Topic 1: The merits of extremism
Question- Can we have effective change if there aren’t people with extreme passion to push for it? On average, people typically act as bystanders and aren’t willing to do almost anything without clear leaders; how can we attack these people for fulfilling a very real need? Should people with extreme views and opinions be shunned or silenced in favor of moderates?
Motivation– Often people find it easy to attack extremists, on both sides of the political spectrum. They claim that these extremists ruin debates and discussions, that we need more moderates capable of compromise. But without extremists there is no debate, there is no discussion. Without clear leaders, without people passionate enough to make change, people will not change on their own. While people should be able to see things through the eyes of others, stalwart activism, diligent action taken to push the envelope moves forward.
Arguments– Looking at the role of extremists in activism and how movements are shaped by the members at the forefront. I want to argue that extremists bring publicity to issues, they mobilize bystanders, and they enable debating. People with ideologies within the normal range may discuss, but they can never garner enough attention or momentum to affect real change.
Topic 2: Use of Military Action
Question- How can we use decisive military action to protect the citizens of the world? To what extent can we debate the necessity of action while innocent non-combatants die? As a global community, can we respect the sovereign borders of nations that commit atrocities or global crimes?
Motivation– War is an instrument of national policy which uses violence to affect change. Without a global power to ensure the safety of everyone in the worldwide community, tyrannical leaders and dictators can run amok. America, being able to spend twice the GDP of Tuvalu in under 10 minutes to send a warning message to President Assad, has a duty to protect those who are attacked by ineffectual and malignant governments. I am motivated by this topic because I see how those in the military perceive global conflict and their duty to protect the world.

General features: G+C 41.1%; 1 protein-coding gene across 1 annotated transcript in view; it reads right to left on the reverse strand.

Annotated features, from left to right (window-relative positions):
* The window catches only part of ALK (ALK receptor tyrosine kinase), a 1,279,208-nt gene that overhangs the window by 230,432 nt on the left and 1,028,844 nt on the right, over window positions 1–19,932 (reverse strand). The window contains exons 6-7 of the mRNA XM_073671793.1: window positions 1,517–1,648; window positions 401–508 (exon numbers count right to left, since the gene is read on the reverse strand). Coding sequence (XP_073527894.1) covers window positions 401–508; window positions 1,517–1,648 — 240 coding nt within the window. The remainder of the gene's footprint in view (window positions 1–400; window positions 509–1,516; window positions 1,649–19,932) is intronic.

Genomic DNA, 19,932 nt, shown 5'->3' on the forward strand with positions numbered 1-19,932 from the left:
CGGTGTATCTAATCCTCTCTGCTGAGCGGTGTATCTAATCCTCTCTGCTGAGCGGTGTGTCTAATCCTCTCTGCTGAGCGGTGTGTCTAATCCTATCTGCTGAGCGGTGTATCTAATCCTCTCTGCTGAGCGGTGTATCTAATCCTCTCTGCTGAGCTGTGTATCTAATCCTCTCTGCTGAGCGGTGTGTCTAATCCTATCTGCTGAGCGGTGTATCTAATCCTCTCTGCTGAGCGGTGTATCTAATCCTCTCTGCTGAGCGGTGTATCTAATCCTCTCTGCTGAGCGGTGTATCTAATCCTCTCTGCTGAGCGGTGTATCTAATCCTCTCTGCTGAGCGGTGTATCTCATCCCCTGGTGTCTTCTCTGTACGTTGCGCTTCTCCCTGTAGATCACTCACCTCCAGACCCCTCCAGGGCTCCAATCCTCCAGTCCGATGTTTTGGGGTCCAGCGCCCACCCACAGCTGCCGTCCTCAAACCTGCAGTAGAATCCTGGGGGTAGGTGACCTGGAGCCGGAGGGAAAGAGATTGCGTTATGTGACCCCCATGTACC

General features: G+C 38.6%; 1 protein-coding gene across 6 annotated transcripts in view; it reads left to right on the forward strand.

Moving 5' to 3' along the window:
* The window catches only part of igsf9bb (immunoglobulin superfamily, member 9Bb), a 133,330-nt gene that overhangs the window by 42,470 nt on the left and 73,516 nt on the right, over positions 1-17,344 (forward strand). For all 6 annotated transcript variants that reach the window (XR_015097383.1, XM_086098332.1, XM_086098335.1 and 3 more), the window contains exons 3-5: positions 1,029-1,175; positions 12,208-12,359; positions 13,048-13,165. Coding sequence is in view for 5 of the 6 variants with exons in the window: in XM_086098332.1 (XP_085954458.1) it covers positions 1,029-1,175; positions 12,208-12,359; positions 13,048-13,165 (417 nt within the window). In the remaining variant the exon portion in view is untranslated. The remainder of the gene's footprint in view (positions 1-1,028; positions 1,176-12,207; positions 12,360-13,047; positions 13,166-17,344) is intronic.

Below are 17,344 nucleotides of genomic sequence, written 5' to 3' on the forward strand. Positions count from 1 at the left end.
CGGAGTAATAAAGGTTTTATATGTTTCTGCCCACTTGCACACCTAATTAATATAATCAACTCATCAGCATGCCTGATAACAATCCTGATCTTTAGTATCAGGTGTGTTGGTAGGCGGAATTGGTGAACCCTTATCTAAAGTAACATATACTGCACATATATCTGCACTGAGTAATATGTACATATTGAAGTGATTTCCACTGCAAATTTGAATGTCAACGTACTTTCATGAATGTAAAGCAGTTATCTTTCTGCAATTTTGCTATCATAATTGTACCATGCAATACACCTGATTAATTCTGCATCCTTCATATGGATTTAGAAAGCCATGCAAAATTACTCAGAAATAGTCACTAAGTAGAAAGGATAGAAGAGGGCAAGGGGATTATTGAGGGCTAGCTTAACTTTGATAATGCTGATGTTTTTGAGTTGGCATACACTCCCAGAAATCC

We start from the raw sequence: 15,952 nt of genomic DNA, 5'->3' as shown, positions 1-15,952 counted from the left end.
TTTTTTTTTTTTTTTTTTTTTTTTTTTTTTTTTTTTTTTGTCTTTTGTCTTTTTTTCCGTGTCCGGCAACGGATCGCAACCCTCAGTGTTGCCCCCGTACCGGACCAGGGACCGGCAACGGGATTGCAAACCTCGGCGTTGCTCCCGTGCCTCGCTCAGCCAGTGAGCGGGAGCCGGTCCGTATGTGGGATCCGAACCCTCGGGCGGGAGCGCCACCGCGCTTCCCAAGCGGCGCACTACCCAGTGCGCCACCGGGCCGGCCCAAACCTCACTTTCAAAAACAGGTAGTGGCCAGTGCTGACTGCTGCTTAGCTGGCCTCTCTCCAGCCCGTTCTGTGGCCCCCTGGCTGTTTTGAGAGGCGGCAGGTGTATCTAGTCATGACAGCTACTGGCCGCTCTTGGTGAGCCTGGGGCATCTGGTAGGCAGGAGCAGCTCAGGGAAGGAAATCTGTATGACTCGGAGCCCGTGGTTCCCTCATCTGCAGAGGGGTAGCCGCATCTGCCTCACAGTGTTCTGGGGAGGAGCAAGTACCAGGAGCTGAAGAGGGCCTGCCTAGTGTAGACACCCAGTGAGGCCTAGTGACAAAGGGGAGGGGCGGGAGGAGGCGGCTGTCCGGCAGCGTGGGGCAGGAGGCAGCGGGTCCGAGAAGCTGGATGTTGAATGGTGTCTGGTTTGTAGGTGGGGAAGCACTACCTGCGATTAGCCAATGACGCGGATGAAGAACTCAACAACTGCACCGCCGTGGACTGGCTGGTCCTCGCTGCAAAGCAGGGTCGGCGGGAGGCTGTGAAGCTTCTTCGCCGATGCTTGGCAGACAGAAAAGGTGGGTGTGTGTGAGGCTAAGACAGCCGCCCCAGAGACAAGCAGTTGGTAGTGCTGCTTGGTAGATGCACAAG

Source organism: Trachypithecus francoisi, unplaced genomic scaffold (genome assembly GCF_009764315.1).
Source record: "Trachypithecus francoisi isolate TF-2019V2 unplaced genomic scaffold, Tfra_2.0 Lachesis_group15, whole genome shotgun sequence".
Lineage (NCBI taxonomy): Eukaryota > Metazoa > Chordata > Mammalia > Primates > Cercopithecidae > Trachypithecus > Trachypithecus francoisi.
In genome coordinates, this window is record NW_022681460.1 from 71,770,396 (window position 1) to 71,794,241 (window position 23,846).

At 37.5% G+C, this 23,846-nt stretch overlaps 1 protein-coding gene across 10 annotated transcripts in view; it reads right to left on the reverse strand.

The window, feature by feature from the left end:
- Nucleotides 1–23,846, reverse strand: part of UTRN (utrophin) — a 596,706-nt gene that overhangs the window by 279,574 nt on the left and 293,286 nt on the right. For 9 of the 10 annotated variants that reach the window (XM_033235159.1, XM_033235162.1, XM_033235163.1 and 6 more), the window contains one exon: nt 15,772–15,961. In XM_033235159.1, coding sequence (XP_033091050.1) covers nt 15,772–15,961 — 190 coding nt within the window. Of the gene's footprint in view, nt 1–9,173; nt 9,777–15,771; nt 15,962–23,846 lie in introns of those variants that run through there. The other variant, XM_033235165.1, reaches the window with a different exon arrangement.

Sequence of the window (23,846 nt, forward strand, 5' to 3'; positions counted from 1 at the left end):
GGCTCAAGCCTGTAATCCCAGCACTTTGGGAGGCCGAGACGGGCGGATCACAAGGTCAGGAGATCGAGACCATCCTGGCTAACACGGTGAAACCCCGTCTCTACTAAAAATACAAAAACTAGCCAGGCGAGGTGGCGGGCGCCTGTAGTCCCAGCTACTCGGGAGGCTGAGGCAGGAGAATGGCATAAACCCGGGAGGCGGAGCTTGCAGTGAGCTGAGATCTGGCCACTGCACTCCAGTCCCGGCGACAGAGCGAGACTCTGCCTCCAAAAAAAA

Arguments- Often people argue that America should “stick to itself” and not be the world police. I disagree. I would argue that America creates massive ripples in the world economy when the president tweets. We are responsible for massive impacts on the world economically and politically. Because of this we should be, and in fact are, responsible for policing the world and for ensuring the safety of others.
Topic 3: Sustainability and anti-consumerism
Question- To what extent can we continue to support an environmental movement that promotes continually purchasing newer and “greener” technology? Are people just buying into pop-environmentalism (Tesla, Solar panels, organic farms) that is more dangerous to the environment? Is it enough that people are changing their minds about environmental sustainability?
Motivation– Often people try to be sustainable or be environmentally friendly in comfortable ways. They buy a Tesla with lithium batteries that run on coal, instead of gasoline. They buy produce from USDA organic farms that are monocultural and treated with nondegenerative pesticides. While people might possess a mindset moving in the right direction, they still cling to all their industrial era comforts. They lie to themselves and say “no look at all the Earth Day stickers I have on my 2016 Prius! I buy a new one every year!” They fail to see that the real issue is consumerism and an inability to sacrifice modern comforts.
Arguments- The threat to the environment isn’t simply “We use gasoline and gas” it is culturally generated. A focus on consumerism produces waste no matter how environmentally minded the buyer is, what we need is not more green technology, we need a cultural shift away from having more things and bigger houses.